Great Gut Blog

Lets Get Cooking! How to Start Cooking for a Healthier Gut

Posted by Brad Dennis, Ph.D. on

Lets Get Cooking! How to Start Cooking for a Healthier Gut

It’s a fact that if you want to help your gut, one of the best things you can do is start cooking at home. And when I say cooking, I mean far more than re-heating processed foods or microwaving a frozen meal. Good home cooking starts from raw ingredients. It allows us to control what goes into the food we eat.

But for many of us, cooking at home is daunting, for many reasons. Not knowing how is one, as is finding enough time in our already-busy lives. So I’m here with some advice and suggestions on how you can “get cooking!”

Lack of Know-How

Cooking is a skill, and fortunately, it’s an easy one to learn, as long as you aren’t going in with expectations of plating something that looks like it came from the kitchen of a 3-star Michelin guide restaurant. So, how do you learn to cook? Well, that depends on your preference.

Classes: Check your local community guides – you’ll likely find a number of folks teaching cooking, and many classes are quite affordable. That can be tricky right now because of the current health pandemic, so you can also look for virtual cooking classes on YouTube and your local public broadcasting stations.

Cookbooks: you really can teach yourself to cook by simply picking up a good general cookbook and simply following the directions of a recipe. Here’s a list of some of the best essential cookbooks out there:

  • The Joy of Cooking has been around since 1931, and is frequently updated to include new recipes, while still keeping thousands of old classic recipes.
  • The Good Housekeeping Cookbook first published in 1933 and like the Joy of Cooking, is kept updated and fresh.

If you can only afford one cookbook, make it one of the two above. If you’d like to start a small cookbook library, consider adding these:

  • Mastering the Art of French Cooking, by Julia Child. This is considered a seminal book in terms of its influence on American cooking. And if you find Julia’s cooking TV shows on re-runs on public TV, they are well worth watching. Julia will teach you to approach cooking with gusto and joy.
  • Essentials of Classic Italian Cooking, by Marcella Hazan. For those who love Italian food, here’s the book that’ll get you started on being able to cook your own.
  • The Intro to Mexican Cuisine, by Rick Bayless. We Americans love our Mexican cooking. This is another book written by an author that you can find on public TV.
  • The Seasonal Cooking Manifesto, by Judy Rodgers. This one will teach you how to approach cooking with an eye towards seasonal fruits and veggies.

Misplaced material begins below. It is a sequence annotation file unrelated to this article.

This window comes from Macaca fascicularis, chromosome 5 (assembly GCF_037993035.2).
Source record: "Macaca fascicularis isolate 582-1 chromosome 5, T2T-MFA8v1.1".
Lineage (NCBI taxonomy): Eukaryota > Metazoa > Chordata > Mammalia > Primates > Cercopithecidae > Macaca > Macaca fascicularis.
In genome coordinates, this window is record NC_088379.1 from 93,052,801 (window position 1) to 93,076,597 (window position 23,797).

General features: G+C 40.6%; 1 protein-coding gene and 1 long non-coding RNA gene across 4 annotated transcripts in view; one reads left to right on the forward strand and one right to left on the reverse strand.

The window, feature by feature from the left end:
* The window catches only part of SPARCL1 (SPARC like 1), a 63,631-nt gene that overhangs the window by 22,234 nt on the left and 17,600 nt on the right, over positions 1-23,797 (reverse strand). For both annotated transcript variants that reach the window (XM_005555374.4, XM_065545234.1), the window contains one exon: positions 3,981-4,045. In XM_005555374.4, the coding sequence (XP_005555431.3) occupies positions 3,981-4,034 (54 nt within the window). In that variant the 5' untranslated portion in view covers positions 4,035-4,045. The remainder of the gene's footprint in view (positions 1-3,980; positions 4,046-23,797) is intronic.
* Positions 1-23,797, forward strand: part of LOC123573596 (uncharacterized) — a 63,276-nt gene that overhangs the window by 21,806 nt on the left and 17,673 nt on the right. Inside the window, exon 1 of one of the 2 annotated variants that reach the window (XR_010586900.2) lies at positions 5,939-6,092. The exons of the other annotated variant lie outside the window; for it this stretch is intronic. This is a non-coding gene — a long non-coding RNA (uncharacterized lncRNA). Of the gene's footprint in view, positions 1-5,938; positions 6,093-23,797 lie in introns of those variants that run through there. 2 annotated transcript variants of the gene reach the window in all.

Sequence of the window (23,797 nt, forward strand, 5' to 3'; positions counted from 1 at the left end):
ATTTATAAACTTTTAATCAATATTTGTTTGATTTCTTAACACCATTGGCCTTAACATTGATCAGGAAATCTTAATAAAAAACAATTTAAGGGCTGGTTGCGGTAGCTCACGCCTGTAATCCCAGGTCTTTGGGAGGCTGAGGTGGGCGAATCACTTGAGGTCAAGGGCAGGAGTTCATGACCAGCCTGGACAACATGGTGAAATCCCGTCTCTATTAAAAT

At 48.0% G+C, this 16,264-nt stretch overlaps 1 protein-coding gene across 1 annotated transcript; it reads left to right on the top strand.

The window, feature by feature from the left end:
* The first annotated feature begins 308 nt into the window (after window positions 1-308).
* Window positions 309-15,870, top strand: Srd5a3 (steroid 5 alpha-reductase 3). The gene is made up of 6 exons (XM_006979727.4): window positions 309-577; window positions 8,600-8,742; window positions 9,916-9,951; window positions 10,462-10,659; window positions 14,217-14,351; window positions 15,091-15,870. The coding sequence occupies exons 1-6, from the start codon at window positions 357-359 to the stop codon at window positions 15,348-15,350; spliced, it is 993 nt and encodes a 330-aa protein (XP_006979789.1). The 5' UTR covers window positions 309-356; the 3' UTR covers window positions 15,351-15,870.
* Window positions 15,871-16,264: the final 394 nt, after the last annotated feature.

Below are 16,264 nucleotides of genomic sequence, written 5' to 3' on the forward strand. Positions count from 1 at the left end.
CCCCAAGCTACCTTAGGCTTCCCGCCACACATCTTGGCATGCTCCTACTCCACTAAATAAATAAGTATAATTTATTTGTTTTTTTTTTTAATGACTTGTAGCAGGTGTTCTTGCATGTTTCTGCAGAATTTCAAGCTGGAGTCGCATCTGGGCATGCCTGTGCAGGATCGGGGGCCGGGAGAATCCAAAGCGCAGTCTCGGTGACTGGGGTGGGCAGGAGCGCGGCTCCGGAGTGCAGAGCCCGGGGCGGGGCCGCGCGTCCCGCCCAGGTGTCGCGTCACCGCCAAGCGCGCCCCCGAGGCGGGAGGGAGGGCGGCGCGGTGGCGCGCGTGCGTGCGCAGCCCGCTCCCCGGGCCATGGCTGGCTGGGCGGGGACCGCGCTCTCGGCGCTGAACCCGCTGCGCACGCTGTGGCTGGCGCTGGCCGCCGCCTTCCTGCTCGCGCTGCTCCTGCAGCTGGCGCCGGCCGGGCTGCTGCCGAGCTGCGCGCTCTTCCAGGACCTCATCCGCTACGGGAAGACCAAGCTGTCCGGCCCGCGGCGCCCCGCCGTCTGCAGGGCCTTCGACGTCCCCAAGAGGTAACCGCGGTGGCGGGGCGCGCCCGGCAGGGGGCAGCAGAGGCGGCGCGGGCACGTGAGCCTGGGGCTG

Lack of Time

This is the other issue many face when it comes to cooking. Cooking does take time and preparation, but fortunately, modern technology has given us lots of options for shortening the length of time it takes to put together a good, home-cooked meal.

Faster Prep: Slicing and chopping can be time-consuming, but for many things, you can often find pre-prepped ingredients in your grocery store’s refrigerated aisle in the produce section. Yes, it’s more expensive, but if it allows you to cut back on eating out, you’ll likely find the cost evens out, and you’ll have the health benefits of eating less fast food and processed food. And don’t be afraid to use canned and frozen vegetables in recipes if it saves time!

Slow Cookers and Instant Pots/Pressurized Cookers: Nothing beats being able to toss ingredients into a pot, season, and then walk away and let it do its work.

Maximize leftovers: cook more than you need for a single meal, so that you’ll have something you can freeze and re-heat quickly later (slow cookers and Instant Pots are great for this). If you always do this, you’ll always have several different items in your freezer ready for eating, so no worries about growing tired of eating the same thing every night.

Meal Planning: take an hour to decide what you’re going to cook for the following week. Make your shopping list of what you don’t have in your pantry. And now is a great time to try having your groceries delivered. When you think of the time you save, the delivery fee and tip more than pays for itself. You can also plan when you’re going to cook. Many don’t have time to cook every day. Instead, block out a couple of hours each weekend to do your cooking and then refrigerate or freeze for the week to come.

Meal Subscriptions: these can be pricey, but again, if it takes the place of eating out, you may find the cost ends up being even, or may even save you money.

Cooking is one of the best ways you can start to get control over your gut health. Hopefully you’ve now got some ideas on how you, too, can incorporate more home-cooked meals into your life!


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